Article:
So, I have a rewritten version available, and intrepid fans can help me out by testing it. You will not find it by searching on the Chrome Web Store, instead, get it directly from here. It is substantially more complicated under the hood than before, so expect bugs. (Github here, in “v2” folder.)

An important difference between this and the classic version is that there is an options page. It looks like this:

Screen Shot 2016-06-28 at 11.33.34 AM The main thing it lets you do is specify an URL from which a configuration file will periodically be downloaded. The config file contains the actual insults as well as some other parameters. I will host and maintain several configuration files ToolsOfOurTools, but anyone who wants to make one (for example, to mock a different presidential candidate) will be able to do so and just point to it.

If you want to make changes locally, you can also load a file, click on the edit button, make changes, and then click on the lock button. From then on the extension will use your custom changes.

The format of the config file is simple. Here’s an example with most of the names removed:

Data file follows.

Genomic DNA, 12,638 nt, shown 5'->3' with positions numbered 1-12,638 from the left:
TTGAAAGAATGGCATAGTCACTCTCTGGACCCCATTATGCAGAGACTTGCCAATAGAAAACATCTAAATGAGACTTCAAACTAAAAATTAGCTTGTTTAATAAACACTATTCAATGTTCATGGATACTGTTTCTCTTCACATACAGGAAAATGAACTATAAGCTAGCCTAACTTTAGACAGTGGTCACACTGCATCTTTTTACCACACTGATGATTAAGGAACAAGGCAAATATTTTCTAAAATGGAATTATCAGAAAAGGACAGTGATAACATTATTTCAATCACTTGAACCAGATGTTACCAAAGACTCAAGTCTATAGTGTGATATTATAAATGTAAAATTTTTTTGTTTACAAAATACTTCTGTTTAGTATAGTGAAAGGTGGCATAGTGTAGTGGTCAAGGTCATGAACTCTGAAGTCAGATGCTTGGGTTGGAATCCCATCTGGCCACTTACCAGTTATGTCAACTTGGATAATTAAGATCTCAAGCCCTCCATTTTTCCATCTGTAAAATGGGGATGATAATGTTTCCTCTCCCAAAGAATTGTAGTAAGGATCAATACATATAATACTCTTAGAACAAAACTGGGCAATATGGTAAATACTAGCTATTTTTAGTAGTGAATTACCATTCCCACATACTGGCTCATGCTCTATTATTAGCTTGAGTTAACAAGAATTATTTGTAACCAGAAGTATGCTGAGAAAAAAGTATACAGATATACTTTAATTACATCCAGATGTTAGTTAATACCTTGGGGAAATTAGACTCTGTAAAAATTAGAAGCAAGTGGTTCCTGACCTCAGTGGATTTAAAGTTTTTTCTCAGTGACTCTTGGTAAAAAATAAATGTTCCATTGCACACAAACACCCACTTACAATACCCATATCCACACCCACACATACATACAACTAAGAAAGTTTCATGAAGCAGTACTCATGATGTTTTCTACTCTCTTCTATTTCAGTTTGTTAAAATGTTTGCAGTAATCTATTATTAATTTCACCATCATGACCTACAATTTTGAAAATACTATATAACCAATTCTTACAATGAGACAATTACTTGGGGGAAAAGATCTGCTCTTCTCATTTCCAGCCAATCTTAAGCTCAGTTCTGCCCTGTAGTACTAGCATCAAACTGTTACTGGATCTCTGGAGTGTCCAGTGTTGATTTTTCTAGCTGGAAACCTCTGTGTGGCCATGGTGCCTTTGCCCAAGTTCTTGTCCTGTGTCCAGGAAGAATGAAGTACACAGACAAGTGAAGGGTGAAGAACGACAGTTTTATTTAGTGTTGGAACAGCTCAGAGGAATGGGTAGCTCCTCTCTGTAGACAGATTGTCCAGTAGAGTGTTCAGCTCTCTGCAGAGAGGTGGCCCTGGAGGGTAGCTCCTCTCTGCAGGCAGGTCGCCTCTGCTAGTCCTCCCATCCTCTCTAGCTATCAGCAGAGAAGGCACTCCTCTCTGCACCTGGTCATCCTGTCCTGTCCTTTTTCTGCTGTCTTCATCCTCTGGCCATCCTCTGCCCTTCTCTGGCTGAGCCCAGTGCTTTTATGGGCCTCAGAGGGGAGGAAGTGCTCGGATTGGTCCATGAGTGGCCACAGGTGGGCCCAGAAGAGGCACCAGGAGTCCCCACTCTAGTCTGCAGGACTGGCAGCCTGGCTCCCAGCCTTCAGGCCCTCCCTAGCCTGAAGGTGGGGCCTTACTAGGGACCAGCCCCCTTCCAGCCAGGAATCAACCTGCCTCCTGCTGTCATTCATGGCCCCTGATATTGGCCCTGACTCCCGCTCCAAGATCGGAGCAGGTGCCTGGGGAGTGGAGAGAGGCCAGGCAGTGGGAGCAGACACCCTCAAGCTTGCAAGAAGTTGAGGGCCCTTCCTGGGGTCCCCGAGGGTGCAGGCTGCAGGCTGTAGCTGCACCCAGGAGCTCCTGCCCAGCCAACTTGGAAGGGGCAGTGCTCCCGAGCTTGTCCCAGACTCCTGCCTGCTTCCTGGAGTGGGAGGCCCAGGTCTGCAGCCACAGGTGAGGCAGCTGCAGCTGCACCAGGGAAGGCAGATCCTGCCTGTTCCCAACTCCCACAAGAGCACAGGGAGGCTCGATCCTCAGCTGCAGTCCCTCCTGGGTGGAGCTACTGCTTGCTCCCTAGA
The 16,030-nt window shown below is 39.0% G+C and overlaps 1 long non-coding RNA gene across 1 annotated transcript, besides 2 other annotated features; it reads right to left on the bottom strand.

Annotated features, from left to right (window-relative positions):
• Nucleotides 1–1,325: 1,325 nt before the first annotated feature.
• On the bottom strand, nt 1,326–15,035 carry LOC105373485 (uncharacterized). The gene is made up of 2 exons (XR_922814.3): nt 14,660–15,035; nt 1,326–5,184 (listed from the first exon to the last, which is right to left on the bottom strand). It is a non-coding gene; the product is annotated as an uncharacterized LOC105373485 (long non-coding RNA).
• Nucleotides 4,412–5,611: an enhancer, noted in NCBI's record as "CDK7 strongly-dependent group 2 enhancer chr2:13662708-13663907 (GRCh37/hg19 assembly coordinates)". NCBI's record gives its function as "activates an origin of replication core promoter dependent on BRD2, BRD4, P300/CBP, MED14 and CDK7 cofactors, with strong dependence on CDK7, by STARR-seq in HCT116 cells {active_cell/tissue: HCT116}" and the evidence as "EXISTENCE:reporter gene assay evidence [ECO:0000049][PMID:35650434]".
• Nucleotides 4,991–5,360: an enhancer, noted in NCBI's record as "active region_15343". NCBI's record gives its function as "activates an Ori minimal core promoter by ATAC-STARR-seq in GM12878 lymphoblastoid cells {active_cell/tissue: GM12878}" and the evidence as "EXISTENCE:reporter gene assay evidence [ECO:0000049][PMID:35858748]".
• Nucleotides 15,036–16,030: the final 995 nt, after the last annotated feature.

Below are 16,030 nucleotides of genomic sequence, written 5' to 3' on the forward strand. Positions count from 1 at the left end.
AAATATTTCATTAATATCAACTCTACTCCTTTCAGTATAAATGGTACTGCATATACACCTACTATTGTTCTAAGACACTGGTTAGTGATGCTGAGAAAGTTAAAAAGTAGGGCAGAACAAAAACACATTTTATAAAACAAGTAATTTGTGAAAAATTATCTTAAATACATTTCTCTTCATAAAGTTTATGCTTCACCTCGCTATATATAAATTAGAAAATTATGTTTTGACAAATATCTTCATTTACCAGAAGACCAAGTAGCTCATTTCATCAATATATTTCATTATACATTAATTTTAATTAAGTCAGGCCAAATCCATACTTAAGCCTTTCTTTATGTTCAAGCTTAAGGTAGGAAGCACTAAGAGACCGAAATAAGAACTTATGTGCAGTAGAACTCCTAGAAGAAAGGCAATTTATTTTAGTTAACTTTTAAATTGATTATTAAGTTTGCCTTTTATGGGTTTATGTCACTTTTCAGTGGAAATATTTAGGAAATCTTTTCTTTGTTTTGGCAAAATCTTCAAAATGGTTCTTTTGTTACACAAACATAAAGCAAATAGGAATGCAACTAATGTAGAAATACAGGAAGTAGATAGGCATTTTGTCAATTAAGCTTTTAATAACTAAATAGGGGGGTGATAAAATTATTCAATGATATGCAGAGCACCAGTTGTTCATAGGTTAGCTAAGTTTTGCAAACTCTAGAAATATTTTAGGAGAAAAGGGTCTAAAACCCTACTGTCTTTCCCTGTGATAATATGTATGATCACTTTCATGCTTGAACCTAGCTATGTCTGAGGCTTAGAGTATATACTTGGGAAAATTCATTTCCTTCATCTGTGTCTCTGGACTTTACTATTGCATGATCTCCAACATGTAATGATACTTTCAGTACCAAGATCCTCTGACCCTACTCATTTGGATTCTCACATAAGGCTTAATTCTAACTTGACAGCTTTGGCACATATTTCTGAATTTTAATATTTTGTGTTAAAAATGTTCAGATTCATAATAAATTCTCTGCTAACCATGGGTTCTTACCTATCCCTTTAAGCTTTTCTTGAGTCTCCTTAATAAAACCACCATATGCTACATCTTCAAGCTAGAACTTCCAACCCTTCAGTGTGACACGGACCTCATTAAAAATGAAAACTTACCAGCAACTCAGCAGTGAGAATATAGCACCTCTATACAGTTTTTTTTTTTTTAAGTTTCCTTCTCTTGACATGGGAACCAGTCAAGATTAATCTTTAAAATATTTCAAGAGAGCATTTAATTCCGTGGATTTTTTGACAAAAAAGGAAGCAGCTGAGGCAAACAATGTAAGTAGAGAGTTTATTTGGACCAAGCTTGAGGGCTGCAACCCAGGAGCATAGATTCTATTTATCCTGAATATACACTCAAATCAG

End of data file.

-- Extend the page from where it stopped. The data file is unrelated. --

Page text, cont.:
Explanation:

  • actions  is a container that will hold one or more named sets of search and replace instructions. This file just has one for replacing trump variations, but one can make files that will replace many different things according to different rules
  • find_regex  inside the trump action finds a few variations of Trump, Donald Trump, Donald J. Trump.
  • monikers  section lists the alternatives.
  • randomize_mode  can be always , hourly , daily , and tells how often the insult changes. In always , it will change with each appearance in the document.
  • refresh_age  is how long to wait (in milliseconds) before hitting the server for an update.
  • run_info  tells how long to wait before running the plugin and how many times to run. This is for sites that do not elaborate their content until after some javascript runs. (ie, every site these days, apparently). Here, it runs after 1000ms, then runs four more times, each time waiting 1.8x as long as the last time.
  •   bracket  can be set to a two-element array of text to be placed before and after any trump replacement.